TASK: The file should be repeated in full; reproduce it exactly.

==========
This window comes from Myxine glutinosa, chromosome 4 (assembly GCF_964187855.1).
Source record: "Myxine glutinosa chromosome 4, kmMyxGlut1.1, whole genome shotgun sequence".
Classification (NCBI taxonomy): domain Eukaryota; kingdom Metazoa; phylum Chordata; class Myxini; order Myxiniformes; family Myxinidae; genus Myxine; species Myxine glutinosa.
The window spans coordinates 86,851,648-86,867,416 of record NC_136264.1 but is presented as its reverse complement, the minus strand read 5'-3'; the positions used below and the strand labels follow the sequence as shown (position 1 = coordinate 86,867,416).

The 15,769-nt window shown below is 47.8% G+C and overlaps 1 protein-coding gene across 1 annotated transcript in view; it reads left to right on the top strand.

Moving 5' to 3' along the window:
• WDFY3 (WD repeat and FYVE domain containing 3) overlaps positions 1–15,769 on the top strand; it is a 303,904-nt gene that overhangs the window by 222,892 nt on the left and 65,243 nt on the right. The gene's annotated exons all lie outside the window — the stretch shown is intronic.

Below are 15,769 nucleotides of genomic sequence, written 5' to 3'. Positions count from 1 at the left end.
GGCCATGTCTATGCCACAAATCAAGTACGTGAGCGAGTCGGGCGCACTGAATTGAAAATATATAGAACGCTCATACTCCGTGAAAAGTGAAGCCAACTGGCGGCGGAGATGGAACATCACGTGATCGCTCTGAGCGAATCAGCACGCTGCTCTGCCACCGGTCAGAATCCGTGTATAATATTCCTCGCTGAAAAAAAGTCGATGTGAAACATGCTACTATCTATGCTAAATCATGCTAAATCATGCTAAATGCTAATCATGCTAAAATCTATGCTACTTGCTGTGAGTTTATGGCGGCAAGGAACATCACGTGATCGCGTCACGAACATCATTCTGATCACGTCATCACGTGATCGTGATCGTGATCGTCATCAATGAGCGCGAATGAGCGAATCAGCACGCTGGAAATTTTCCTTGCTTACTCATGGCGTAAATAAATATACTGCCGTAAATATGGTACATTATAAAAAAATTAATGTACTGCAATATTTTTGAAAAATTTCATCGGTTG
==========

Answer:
This window comes from Myxine glutinosa, chromosome 4 (assembly GCF_964187855.1).
Source record: "Myxine glutinosa chromosome 4, kmMyxGlut1.1, whole genome shotgun sequence".
Classification (NCBI taxonomy): domain Eukaryota; kingdom Metazoa; phylum Chordata; class Myxini; order Myxiniformes; family Myxinidae; genus Myxine; species Myxine glutinosa.
The window spans coordinates 86,851,648-86,867,416 of record NC_136264.1 but is presented as its reverse complement, the minus strand read 5'-3'; the positions used below and the strand labels follow the sequence as shown (position 1 = coordinate 86,867,416).

The 15,769-nt window shown below is 47.8% G+C and overlaps 1 protein-coding gene across 1 annotated transcript in view; it reads left to right on the top strand.

Moving 5' to 3' along the window:
• WDFY3 (WD repeat and FYVE domain containing 3) overlaps positions 1–15,769 on the top strand; it is a 303,904-nt gene that overhangs the window by 222,892 nt on the left and 65,243 nt on the right. The gene's annotated exons all lie outside the window — the stretch shown is intronic.

Below are 15,769 nucleotides of genomic sequence, written 5' to 3'. Positions count from 1 at the left end.
GGCCATGTCTATGCCACAAATCAAGTACGTGAGCGAGTCGGGCGCACTGAATTGAAAATATATAGAACGCTCATACTCCGTGAAAAGTGAAGCCAACTGGCGGCGGAGATGGAACATCACGTGATCGCTCTGAGCGAATCAGCACGCTGCTCTGCCACCGGTCAGAATCCGTGTATAATATTCCTCGCTGAAAAAAAGTCGATGTGAAACATGCTACTATCTATGCTAAATCATGCTAAATCATGCTAAATGCTAATCATGCTAAAATCTATGCTACTTGCTGTGAGTTTATGGCGGCAAGGAACATCACGTGATCGCGTCACGAACATCATTCTGATCACGTCATCACGTGATCGTGATCGTGATCGTCATCAATGAGCGCGAATGAGCGAATCAGCACGCTGGAAATTTTCCTTGCTTACTCATGGCGTAAATAAATATACTGCCGTAAATATGGTACATTATAAAAAAATTAATGTACTGCAATATTTTTGAAAAATTTCATCGGTTG